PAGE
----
Both of these questions lead to a third design parameter, the size of the ISRU plants. There will need to be solar panels for power, deployment mechanisms, etc. Those take some fraction of the available cargo mass. How much is needed? And, by extension, how much of the cargo mass remains available for the ISRU plants?
At this point, our answer will be completely arbitrary, just because we need to start sizing things. Let's say the ISRU plants take up about two-thirds of the available 150 ton capacity of the Refinery Ship. That's 50 tons each, leaving the remaining 50 tons available for supporting cargo, plus 150 tons aboard the MCCS. As we go through the other various COAs, we'll keep the ISRU plants sized at 50 tons each, to make COA comparison simpler. We may quickly discover this size doesn't work, but too many variables makes it impossible to solve our simultaneous equations.
So, what does our available 200 tons consist of?
Using robotic deployment, we'll need a crane on the ships to unload the equipment, a rover to carry the solar panels, and a rover with some type of arm to set up the panels. In addition, we need to figure out how to mine water, which means breaking up soil and loading it into some sort of transport. That implies at least some sort of "jackhammer" on a rover--we see those as a back hoe attachment--a "front end loader," a "bulldozer," and a "dump truck." We'll probably need two of each rover type and two cranes, for redundancy--if we can't unload, set up, and maintain the solar panel field, the ship dies. We also need to figure out how to find water-bearing minerals, mine them, and refine them--autonomously. The bulldozer/dump truck seem simple enough, given the availability of self-driving cars, but unloading from a cargo bay 30 meters off the ground, power field setup, maintenance, setting up a mechanism to get ice/soil 30 meters up to the ISRU plant, actually finding water-bearing soil to break up, and maintaining the entire operation autonomously for at least two years... At first blush, this seems problematic.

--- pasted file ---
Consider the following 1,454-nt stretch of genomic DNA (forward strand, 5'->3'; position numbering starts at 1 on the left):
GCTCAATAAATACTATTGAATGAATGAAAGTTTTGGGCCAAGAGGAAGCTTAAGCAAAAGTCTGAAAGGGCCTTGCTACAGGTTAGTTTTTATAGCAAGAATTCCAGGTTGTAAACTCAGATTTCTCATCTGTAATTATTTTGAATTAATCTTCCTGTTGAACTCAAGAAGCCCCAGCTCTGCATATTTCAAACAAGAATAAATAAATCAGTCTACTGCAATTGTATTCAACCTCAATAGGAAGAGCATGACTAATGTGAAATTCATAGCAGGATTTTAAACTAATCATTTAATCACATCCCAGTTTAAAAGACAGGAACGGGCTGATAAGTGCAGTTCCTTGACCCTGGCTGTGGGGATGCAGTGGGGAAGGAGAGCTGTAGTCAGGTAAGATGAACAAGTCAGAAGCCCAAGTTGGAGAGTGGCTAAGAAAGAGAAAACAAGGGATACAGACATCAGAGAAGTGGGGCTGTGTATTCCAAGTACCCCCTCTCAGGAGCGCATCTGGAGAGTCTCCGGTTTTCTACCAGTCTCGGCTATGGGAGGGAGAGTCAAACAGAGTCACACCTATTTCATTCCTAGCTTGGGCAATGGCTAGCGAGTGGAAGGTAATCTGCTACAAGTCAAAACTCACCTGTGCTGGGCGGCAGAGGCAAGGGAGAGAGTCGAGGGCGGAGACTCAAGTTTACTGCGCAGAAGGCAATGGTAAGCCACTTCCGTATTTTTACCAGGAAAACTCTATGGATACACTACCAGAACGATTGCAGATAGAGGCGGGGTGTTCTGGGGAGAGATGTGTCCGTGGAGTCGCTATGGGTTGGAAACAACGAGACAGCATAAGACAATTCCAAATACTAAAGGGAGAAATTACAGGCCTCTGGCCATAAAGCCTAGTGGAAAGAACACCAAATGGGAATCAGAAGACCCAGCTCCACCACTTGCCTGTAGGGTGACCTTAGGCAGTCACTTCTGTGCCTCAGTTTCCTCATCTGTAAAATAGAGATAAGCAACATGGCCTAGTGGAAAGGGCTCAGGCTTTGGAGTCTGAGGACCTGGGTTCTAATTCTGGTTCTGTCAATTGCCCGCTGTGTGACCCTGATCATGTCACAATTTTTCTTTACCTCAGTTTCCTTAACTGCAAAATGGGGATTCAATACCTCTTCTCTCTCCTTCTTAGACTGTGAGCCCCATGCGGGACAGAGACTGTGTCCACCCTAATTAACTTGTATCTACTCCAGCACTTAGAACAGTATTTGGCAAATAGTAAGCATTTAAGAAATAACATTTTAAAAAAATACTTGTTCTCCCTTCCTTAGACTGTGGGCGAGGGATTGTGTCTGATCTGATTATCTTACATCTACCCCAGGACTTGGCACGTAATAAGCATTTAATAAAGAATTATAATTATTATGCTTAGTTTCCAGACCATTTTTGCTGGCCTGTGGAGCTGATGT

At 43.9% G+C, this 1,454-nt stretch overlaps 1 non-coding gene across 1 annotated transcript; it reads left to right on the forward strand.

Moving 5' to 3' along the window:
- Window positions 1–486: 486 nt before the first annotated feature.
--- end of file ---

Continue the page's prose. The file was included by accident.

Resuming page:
This also puts into question the whole SpaceX idea of sending multiple cargo ships to Mars first. Almost every presentation has simply assumed this will happen. But, that just expands the problem of autonomous robotic operations, in addition to increasing the up-front cost of sending ships that can't yet get home. And, as episode 1 of NatGeo's Mars dramatizes, prepositioned supplies aren't necessarily something the crewed ship should count on--what if a malfunction causes you to miss the landing zone? Further research may show this approach is completely feasible, but at this point, there are a lot of questions. We should at least consider whether there are other alternatives.